So! What’s the takeaway from this whole mess? Going back to my original premise, the thing to do is work within the legal framework as much as possible before breaking it. So I support Davis’s appeals, and I think she has a reasonable and just claim under RFRA. I think the judge was horribly unjust in his decision and needs a refresher course on the law, as well as the definition of “religious belief.” But at the point where her appeal was denied and there was no other legal recourse available, two options were available – comply, or go to jail. If compliance isn’t an option due to religious reasons, and you haven’t gotten an injunction from the state, then either accept the time in jail or step down. (I am assuming her stepping down at any point is a legally acceptable way out – I could be wrong on that point, though I’m not sure how.)

Assuming that, then legally, Davis still had the option of resigning her position, which would have kept her out of jail. Her “martyrdom” is one of her own making in that sense, not comparable (as I’ve seen some claim) to Daniel’s sentence to the lions’ den, as Daniel had no way out from under Darius’ decree. But, like Paul, Davis sought to use the legal system to her benefit. Paul escaped a beating and demanded his fair trial as a Roman citizen – Davis demanded her rights under RFRA to religious freedom. Despite the memes popping up on Facebook and Reddit, that actually does have meaning. Christians, along with anyone who believes in religious freedom and the Constitution of this nation, should be rightly upset with the judge’s decision, and hoping for relief if she files in state court. But at the same time, she isn’t a blameless victim in all this. Whether it’s her pride or she honestly believes she’s fighting injustice, I don’t know – but from the moment she defied the judge’s order onward, she’s brought anything that comes on herself.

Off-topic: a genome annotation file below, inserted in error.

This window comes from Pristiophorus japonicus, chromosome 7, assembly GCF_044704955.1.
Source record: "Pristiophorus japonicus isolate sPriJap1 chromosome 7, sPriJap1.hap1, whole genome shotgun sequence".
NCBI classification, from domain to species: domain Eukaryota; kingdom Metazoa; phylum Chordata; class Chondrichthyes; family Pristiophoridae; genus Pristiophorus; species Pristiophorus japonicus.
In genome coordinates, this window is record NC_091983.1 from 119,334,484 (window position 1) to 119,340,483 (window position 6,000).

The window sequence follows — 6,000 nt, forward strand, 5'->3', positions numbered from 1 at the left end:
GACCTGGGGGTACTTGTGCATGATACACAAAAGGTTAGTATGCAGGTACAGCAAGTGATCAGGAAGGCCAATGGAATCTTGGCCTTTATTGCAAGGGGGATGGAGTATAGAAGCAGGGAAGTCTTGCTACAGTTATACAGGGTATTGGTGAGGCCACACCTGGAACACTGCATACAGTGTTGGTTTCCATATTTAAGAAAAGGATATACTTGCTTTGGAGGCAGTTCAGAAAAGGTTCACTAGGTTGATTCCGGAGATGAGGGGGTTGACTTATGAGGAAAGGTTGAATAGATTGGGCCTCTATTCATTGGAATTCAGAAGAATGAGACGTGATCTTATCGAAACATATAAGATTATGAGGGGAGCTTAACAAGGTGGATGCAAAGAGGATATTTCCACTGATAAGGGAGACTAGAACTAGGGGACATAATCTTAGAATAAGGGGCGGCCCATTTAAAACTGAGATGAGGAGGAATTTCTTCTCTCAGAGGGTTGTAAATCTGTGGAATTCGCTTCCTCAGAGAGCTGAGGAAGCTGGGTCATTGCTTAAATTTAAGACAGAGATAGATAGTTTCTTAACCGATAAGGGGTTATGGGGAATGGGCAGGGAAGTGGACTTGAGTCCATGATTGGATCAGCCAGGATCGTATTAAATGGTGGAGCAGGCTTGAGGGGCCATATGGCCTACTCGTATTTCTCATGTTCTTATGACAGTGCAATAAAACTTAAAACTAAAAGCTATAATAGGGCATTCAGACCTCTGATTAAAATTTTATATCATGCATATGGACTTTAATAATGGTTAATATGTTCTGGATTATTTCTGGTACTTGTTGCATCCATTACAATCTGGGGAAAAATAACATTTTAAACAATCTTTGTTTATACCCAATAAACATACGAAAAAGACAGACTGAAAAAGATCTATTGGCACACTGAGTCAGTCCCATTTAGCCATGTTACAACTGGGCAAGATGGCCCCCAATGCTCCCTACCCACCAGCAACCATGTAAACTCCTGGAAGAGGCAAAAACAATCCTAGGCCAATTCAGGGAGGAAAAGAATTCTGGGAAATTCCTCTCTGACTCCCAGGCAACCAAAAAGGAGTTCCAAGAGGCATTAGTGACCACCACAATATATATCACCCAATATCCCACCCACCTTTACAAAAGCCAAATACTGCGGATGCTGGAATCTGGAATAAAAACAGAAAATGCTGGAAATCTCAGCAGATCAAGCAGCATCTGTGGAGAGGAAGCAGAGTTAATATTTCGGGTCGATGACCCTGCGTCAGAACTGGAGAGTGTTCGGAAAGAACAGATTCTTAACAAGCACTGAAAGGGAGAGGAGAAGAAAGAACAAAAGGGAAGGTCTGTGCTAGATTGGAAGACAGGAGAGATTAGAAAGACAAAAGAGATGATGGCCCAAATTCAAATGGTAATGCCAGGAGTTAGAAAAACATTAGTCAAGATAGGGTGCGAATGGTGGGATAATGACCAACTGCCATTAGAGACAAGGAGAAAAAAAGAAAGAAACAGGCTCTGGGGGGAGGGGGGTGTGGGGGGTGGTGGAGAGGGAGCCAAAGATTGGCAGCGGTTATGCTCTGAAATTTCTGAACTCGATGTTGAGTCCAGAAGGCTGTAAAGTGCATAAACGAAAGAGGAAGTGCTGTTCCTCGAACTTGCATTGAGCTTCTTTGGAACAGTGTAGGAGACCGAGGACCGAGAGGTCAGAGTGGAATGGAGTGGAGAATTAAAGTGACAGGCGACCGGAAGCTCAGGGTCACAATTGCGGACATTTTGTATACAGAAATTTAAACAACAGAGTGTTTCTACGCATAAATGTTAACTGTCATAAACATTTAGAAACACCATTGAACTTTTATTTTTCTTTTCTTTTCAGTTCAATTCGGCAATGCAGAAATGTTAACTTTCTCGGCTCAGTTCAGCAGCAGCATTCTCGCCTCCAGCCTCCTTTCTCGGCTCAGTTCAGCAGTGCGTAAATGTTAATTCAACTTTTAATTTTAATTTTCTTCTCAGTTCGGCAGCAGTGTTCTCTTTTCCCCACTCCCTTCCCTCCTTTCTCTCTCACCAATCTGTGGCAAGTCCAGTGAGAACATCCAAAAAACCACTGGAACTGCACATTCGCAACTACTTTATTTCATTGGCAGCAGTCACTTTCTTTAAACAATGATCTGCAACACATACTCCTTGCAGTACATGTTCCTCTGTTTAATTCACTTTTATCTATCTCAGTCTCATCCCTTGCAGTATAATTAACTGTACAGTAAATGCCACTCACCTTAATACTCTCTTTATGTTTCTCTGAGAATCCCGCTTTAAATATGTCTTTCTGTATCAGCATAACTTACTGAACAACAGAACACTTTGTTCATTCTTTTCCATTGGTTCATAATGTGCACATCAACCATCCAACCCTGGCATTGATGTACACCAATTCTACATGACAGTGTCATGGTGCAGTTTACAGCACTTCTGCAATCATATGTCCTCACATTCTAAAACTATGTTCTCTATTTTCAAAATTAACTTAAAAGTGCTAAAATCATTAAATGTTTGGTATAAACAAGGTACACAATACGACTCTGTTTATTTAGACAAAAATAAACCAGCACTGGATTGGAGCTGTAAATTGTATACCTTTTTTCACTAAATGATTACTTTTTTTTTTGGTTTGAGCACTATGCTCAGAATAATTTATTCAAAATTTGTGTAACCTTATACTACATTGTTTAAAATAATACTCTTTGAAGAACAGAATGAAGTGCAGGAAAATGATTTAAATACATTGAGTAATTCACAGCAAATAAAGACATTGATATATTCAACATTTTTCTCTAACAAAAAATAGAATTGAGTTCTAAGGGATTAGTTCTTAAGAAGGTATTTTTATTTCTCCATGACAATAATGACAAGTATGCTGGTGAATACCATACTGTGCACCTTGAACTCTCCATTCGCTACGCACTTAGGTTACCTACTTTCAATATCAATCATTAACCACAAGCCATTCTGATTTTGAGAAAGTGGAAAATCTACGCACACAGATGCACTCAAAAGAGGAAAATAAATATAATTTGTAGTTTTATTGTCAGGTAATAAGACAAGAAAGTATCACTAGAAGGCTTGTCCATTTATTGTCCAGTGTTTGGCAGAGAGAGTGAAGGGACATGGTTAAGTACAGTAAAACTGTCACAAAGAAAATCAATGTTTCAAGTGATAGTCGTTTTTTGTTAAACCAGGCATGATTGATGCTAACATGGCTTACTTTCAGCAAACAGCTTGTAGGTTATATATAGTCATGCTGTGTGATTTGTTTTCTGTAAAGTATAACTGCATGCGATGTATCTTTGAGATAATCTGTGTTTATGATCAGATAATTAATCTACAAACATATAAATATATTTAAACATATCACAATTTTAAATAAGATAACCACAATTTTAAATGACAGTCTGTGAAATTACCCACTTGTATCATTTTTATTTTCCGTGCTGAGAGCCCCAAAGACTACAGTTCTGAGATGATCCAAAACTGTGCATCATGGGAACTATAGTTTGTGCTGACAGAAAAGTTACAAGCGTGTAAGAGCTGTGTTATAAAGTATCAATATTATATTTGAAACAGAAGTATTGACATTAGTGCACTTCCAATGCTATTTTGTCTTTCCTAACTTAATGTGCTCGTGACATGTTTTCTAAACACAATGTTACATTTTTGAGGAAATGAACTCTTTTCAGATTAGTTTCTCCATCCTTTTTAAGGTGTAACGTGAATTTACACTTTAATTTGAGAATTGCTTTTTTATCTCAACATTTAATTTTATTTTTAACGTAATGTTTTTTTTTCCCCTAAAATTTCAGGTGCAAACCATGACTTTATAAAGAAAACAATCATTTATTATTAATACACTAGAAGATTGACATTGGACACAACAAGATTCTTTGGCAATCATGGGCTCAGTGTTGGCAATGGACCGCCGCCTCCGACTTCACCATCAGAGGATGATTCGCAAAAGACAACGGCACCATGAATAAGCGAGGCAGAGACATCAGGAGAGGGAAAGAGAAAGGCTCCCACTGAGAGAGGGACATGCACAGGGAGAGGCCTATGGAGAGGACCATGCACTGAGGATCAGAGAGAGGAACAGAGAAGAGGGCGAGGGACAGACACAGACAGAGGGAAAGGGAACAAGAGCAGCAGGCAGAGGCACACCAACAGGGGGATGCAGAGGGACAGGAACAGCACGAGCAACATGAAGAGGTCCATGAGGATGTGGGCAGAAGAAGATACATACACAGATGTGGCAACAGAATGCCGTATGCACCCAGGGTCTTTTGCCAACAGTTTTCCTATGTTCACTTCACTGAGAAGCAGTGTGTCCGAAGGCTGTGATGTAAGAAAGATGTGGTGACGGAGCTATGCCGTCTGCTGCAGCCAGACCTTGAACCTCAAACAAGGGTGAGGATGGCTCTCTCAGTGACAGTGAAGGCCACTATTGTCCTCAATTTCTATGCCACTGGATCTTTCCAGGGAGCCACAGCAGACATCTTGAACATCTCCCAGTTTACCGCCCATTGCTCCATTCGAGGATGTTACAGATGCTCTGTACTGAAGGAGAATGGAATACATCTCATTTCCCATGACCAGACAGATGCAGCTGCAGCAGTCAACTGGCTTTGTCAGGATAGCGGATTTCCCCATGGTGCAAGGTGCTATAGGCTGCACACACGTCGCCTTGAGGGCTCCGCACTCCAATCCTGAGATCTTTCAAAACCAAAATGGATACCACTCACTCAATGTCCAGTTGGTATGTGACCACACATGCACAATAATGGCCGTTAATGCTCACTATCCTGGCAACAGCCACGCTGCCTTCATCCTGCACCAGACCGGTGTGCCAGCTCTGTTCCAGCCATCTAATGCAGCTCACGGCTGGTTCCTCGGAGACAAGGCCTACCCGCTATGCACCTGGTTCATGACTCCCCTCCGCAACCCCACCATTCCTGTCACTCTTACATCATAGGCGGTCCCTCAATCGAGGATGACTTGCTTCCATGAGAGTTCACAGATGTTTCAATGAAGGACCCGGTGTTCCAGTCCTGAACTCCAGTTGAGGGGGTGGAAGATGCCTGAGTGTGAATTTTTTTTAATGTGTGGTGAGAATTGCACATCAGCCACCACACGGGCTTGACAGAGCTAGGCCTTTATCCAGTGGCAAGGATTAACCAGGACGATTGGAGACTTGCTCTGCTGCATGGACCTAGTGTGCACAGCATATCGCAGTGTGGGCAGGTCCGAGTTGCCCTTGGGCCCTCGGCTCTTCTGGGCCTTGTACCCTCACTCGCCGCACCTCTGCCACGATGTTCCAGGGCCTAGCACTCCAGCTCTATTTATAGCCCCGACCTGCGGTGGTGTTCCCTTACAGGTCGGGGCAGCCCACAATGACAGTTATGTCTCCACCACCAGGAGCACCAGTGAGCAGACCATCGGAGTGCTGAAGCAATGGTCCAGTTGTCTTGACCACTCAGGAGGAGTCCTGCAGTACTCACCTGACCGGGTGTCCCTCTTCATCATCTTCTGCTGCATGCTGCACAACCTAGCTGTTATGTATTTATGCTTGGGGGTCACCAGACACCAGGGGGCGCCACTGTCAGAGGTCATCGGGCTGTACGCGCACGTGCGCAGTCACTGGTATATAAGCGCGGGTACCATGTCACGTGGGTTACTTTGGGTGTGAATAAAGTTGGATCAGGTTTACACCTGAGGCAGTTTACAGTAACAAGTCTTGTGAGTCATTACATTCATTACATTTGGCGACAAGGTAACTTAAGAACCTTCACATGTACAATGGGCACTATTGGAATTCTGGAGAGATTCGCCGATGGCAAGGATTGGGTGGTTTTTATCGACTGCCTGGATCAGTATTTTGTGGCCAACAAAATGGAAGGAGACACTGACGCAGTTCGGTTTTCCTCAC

On the Prop 8 decision

The court upheld the ban, as they should have. They didn’t invalidate the marriages  made before Prop 8 went into effect, which is an interesting position to take, but not unexpected. The biggest issue I see here is that now they have two separate “classes” of homosexual people in California – those who got married, and those who cannot – which will inevitably cause legal battles down the road.

The text of Prop 8 is as follows:

This initiative measure is submitted to the people in accordance with the provisions of Article II, Section 8, of the California Constitution.

This initiative measure expressly amends the California Constitution by adding a section thereto; therefore, new provisions proposed to be added are printed in italic type to indicate that they are new.

SECTION 1. Title This measure shall be known and may be cited as the “California Marriage Protection Act.”

SECTION 2. Section 7.5 is added to Article I of the California Constitution, to read:

SEC. 7.5. Only marriage between a man and a woman is valid or recognized in California.

The phrasing of this seems to invalidate the marriages made during that interim, and that to uphold the proposition they would have to cease to recognize the marriages made even before Prop 8 was passed. This, at least in my eyes, would be the correct and consistent legal interpretation. As it is, by upholding the propositon going forward but saying they will recognize the marriages already on the books, the California Supremes have set themselves up for a steady stream of litigation from both sides seeking to push the decision off the fence.

Edit: Here’s the full decision, PDF warning. I haven’t read the whole thing yet as it’s 185 (!) pages, but the gist of why they chose to go this route seems to be that since it did not explicitly apply retroactively, then they will not invalidate those made before the prop went into effect. Seems a rather weasely way to get past the issue, but, there you go.